91 Example 7.18: Starting an airplane engine The time needed to reach is ω f = 2000 rpm = 33.3 rev/s = 209 rad/s
92 Example 7.18: Starting an airplane engine The time needed to reach is ω f = 2000 rpm = 33.3 rev/s = 209 rad/s
93 Example 7.18: Starting an airplane engine ASSESS We ve assumed a constant angular acceleration, which is reasonable for the first few seconds while the propeller is still turning slowly. Eventually, air resistance and friction will cause opposing torques and the angular acceleration will decrease. At full speed, the negative torque due to air resistance and friction cancels the torque of the engine. Then and the propeller turns at constant angular velocity with no angular acceleration.
94 Constraints Due to Ropes and Pulleys Assuming a nonslipping rope, the pulley rim speed and acceleration is equal to the speed and acceleration of the rope and object attached to the rope
95 Constraints Due to Ropes and Pulleys Assuming a nonslipping rope, the pulley rim speed and acceleration is equal to the speed and acceleration of the rope and object attached to the rope
96 Rolling Motion A combination or rotational and translational motion
97 Rolling Motion A combination or rotational and translational motion Straight line trajectory
98 Rolling Motion A combination or rotational and translational motion Straight line trajectory
99 Rolling Motion In one revolution, the center moves forward by exactly one circumference (Δx = 2πR), with velocity
100 Rolling Motion Since the angular velocity, ω = 2π/T, we see that the velocity is equivalent to
101 Rolling Motion Since the angular velocity, ω = 2π/T, we see that the velocity is equivalent to This is the rolling constraint
102 Rolling Motion The bottom has translational and rotational velocities in the opposing directions, canceling each other out
103 Rolling Motion The bottom has translational and rotational velocities in the opposing directions, canceling each other out The point at the point is instantaneously at rest
104 Example 7.20: Rotating your Tires The diameter of your tires is 0.60 m. You take a 60 mile trip at a speed of 45 mph. a. During this trip, what was your tires angular speed? b. How many times did they revolve?
105 Example 7.20: Rotating your Tires The diameter of your tires is 0.60 m. You take a 60 mile trip at a speed of 45 mph. a. During this trip, what was your tires angular speed? b. How many times did they revolve? PREPARE The angular speed is related to the speed of a wheel s center by ν = ωr. Because the center of the wheel turns on an axle fixed to the car, the speed v of the wheel s center is the same as that of the car. We prepare by converting the car s speed to SI units:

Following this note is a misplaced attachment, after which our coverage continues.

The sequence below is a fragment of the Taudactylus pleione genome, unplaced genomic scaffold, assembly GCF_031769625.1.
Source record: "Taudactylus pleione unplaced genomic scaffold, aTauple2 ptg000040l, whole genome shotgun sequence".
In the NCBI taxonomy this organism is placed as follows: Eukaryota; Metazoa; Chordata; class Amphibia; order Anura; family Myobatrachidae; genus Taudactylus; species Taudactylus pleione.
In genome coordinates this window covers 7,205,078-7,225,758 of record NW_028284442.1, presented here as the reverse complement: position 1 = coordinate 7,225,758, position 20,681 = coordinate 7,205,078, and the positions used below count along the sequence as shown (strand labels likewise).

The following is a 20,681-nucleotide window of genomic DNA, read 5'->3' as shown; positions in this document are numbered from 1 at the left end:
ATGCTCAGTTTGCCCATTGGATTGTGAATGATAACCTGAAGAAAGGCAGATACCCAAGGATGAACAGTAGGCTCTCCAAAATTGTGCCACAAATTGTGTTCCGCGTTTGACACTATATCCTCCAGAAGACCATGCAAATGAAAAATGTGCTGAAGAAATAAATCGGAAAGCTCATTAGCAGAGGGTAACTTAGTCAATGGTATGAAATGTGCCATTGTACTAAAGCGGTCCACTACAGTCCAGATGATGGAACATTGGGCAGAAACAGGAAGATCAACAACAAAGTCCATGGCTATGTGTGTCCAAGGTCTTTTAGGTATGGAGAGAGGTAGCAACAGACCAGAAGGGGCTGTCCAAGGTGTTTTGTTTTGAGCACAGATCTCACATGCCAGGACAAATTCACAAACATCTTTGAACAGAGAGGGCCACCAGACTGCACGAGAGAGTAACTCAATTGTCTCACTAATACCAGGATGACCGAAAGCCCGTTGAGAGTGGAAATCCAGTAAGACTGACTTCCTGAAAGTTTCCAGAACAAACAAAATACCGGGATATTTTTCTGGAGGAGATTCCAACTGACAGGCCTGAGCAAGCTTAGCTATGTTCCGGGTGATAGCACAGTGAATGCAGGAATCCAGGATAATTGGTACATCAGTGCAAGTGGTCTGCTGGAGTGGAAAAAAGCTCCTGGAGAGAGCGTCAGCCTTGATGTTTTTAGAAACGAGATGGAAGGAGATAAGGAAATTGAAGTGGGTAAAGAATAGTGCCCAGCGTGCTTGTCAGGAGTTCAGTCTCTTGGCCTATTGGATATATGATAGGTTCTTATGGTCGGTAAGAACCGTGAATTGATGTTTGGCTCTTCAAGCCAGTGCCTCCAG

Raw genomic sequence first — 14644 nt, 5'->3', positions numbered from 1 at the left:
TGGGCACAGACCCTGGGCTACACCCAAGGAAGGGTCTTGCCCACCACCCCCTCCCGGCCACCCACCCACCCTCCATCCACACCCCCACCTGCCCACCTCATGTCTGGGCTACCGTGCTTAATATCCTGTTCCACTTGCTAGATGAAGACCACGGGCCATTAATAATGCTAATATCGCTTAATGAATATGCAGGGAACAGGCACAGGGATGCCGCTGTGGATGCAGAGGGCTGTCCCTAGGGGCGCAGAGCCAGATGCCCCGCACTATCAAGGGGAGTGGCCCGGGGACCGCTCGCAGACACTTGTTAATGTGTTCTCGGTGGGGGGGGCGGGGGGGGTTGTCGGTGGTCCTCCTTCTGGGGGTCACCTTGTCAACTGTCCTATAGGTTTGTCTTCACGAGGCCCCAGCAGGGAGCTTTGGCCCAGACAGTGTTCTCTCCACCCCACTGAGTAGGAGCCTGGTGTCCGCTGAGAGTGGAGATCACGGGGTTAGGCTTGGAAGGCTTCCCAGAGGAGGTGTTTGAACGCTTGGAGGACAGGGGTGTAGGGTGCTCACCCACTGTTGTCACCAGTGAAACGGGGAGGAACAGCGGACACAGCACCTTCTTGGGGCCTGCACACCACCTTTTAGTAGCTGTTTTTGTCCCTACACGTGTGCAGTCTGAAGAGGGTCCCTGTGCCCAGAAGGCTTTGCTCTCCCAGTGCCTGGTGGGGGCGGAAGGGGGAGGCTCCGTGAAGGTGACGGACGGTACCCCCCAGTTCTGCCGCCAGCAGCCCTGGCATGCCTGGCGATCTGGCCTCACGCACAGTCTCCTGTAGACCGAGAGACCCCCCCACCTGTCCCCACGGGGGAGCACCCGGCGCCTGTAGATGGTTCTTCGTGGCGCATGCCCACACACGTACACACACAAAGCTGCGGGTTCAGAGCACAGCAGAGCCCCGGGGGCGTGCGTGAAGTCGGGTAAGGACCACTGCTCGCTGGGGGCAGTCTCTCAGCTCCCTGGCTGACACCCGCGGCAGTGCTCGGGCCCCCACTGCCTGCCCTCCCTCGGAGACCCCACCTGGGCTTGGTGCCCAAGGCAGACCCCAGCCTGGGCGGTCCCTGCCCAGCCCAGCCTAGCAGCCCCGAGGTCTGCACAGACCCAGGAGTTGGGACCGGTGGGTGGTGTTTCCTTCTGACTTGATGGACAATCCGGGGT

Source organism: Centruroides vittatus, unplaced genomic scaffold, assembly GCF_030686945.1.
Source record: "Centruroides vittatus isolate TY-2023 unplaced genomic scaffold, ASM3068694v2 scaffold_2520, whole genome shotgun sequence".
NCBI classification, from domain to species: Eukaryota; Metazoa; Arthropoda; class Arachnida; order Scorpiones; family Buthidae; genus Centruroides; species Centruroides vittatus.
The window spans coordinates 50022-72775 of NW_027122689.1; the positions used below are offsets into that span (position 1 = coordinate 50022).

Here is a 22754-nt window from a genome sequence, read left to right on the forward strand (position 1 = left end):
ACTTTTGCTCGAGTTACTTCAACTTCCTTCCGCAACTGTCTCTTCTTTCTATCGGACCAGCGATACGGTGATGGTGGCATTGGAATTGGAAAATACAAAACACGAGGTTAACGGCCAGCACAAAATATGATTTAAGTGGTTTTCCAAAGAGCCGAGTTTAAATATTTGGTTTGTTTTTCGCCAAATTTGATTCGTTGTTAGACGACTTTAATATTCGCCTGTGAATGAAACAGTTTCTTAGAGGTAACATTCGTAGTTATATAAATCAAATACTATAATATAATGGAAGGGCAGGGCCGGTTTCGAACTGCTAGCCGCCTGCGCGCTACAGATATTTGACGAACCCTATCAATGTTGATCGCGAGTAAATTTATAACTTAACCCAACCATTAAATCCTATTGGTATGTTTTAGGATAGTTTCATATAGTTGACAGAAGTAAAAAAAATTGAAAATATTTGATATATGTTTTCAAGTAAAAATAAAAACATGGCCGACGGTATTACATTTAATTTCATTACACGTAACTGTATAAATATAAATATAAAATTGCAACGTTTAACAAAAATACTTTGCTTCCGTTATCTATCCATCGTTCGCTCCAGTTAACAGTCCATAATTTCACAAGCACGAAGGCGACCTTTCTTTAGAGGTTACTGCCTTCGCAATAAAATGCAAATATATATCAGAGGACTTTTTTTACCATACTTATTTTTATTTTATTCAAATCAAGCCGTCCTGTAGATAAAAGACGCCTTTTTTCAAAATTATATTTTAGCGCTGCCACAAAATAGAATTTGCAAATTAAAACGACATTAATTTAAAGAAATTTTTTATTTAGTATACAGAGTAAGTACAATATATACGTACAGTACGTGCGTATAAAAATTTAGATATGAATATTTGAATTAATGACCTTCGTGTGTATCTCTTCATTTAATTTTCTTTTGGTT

106 Example 7.20: Rotating your Tires The diameter of your tires is 0.60 m. You take a 60 mile trip at a speed of 45 mph. a. During this trip, what was your tires angular speed? b. How many times did they revolve? PREPARE The angular speed is related to the speed of a wheel s center by ν = ωr. Because the center of the wheel turns on an axle fixed to the car, the speed v of the wheel s center is the same as that of the car. We prepare by converting the car s speed to SI units:
107 Example 7.20: Rotating your Tires PREPARE The angular speed is related to the speed of a wheel s center by ν = ωr. Because the center of the wheel turns on an axle fixed to the car, the speed v of the wheel s center is the same as that of the car. We prepare by converting the car s speed to SI units: Once we know the angular speed, we can find the number of times the tires turned from the rotationalkinematic equation Δθ = ω Δt. We ll need to find the time traveled Δt from ν = Δx/Δt.
108 Example 7.20: Rotating your Tires SOLVE a. From the equation, ν = ωr, we have
109 Example 7.20: Rotating your Tires SOLVE a. From the equation, ν = ωr, we have
110 Example 7.20: Rotating your Tires SOLVE a. From the equation, ν = ωr, we have b. The time of the trip is
111 Example 7.20: Rotating your Tires SOLVE a. From the equation, ν = ωr, we have b. The time of the trip is
112 Example 7.20: Rotating your Tires Thus the total angle through which the tires turn is
113 Example 7.20: Rotating your Tires Thus the total angle through which the tires turn is
114 Example 7.20: Rotating your Tires Thus the total angle through which the tires turn is Because each turn of the wheel is 2π rad, the number of turns is
115 Example 7.20: Rotating your Tires Thus the total angle through which the tires turn is Because each turn of the wheel is 2π rad, the number of turns is
116 Example 7.20: Rotating your Tires ASSESS You probably know from seeing tires on passing cars that a tire rotates several times a second at 45 mph. Because there are 3600 s in an hour, and your 60 mile trip at 45 mph is going to take over an hour say, 5000 s you would expect the tire to make many thousands of revolutions. So 51,000 turns seems to be a reasonable answer. You can see that your tires rotate roughly a thousand times per mile. During the lifetime of a tire, about 50,000 miles, it will rotate about 50 million times!
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127 Things that are due Homework #6 Due October 8, 2015 by 11:59 pm Exam #2 October 6, 2015 at 5:00 pm
128 EXAM #2 Covers Chapters 47 & Lectures 713 Tuesday, October 6, 2015 Bring a calculator and cheat sheet (turn in with exam, one side of 8.5 x11 piece of paper) Practice exam will be available on website along with solutions
129 QUESTIONS?